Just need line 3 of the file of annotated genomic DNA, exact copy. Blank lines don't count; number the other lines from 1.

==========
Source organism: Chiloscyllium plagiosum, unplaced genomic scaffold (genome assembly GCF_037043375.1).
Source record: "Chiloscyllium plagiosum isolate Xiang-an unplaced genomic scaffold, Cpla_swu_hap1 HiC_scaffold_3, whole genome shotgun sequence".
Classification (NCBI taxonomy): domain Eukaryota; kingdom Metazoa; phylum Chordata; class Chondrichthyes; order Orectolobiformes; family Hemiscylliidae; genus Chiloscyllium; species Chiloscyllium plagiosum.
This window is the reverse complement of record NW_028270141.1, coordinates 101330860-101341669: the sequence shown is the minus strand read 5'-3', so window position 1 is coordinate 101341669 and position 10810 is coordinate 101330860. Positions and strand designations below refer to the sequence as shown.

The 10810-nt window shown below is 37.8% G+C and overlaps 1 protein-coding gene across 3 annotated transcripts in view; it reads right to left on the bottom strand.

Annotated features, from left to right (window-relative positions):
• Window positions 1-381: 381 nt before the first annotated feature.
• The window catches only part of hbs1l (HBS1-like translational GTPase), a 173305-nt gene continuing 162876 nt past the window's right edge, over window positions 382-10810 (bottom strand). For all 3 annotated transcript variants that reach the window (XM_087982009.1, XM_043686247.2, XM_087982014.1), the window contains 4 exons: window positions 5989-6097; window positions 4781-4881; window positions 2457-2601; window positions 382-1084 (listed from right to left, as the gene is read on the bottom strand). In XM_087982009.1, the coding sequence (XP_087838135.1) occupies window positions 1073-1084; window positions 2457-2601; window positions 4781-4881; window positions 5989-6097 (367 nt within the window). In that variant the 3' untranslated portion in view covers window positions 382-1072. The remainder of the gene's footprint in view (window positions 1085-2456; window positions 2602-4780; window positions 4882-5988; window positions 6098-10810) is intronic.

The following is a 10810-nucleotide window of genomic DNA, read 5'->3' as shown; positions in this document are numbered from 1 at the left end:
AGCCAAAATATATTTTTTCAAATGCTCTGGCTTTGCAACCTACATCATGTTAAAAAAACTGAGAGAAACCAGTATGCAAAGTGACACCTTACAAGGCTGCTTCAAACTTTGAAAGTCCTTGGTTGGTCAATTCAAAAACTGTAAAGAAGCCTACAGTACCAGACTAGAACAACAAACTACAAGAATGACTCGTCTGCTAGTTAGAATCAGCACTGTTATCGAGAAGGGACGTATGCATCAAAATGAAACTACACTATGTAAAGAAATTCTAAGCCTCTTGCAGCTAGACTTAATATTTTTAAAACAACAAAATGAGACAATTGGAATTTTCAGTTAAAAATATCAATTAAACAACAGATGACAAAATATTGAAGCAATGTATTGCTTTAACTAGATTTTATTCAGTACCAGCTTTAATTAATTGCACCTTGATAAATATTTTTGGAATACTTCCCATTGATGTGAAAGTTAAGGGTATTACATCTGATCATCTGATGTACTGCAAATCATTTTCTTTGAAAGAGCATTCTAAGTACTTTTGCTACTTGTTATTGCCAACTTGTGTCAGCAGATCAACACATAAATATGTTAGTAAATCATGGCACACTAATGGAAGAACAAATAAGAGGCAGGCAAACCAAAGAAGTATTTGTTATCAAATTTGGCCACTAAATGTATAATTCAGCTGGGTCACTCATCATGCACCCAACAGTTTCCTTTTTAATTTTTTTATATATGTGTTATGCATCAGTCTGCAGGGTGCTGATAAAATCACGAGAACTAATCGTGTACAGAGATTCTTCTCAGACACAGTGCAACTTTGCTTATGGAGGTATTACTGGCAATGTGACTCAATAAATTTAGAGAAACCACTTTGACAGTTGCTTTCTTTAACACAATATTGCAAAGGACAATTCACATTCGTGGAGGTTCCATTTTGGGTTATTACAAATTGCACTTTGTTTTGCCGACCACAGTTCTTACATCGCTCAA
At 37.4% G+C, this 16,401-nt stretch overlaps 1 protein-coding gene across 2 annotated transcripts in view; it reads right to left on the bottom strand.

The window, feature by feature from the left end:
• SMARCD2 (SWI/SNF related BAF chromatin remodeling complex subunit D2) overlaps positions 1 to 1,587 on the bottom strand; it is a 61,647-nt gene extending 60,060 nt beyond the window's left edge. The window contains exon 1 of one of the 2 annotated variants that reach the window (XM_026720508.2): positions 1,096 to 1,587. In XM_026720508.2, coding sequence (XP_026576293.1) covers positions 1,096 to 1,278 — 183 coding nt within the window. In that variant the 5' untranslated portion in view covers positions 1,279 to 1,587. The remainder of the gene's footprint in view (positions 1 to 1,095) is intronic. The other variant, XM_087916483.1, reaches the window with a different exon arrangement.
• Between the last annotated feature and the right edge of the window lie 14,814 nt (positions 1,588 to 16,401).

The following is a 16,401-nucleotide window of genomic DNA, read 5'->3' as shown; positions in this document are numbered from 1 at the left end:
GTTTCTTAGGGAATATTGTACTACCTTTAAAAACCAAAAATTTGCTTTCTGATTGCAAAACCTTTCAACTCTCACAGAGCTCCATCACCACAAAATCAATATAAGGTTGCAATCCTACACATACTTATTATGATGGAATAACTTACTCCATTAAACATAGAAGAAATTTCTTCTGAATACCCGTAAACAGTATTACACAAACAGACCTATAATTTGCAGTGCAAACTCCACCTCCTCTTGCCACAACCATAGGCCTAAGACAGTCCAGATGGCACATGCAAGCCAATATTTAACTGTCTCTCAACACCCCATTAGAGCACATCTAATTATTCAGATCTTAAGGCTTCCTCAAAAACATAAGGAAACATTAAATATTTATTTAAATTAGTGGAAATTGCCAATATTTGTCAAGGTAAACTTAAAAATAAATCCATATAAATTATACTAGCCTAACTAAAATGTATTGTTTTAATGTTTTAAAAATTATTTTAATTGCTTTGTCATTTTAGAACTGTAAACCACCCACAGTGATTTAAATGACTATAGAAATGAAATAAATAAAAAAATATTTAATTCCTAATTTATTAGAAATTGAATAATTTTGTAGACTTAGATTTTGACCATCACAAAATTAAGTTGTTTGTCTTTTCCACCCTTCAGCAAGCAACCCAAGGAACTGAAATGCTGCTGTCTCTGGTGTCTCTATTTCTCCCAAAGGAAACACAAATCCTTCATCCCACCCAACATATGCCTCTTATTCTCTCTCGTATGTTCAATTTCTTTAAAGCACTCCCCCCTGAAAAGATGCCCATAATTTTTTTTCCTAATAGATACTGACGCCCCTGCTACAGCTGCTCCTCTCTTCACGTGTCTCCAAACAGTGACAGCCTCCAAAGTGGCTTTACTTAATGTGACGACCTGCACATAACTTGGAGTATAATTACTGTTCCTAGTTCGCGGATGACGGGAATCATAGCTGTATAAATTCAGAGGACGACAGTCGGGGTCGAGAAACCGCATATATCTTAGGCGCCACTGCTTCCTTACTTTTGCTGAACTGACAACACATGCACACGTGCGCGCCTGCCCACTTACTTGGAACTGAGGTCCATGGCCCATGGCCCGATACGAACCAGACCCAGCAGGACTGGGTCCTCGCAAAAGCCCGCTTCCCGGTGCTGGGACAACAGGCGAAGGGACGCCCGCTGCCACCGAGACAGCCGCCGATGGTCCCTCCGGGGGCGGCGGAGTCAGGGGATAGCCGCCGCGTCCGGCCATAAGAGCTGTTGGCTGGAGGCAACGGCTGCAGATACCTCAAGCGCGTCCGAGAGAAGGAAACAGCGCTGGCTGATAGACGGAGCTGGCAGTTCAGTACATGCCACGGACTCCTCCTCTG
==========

Classification (NCBI taxonomy): domain Eukaryota; kingdom Metazoa; phylum Chordata; class Chondrichthyes; order Orectolobiformes; family Hemiscylliidae; genus Chiloscyllium; species Chiloscyllium plagiosum.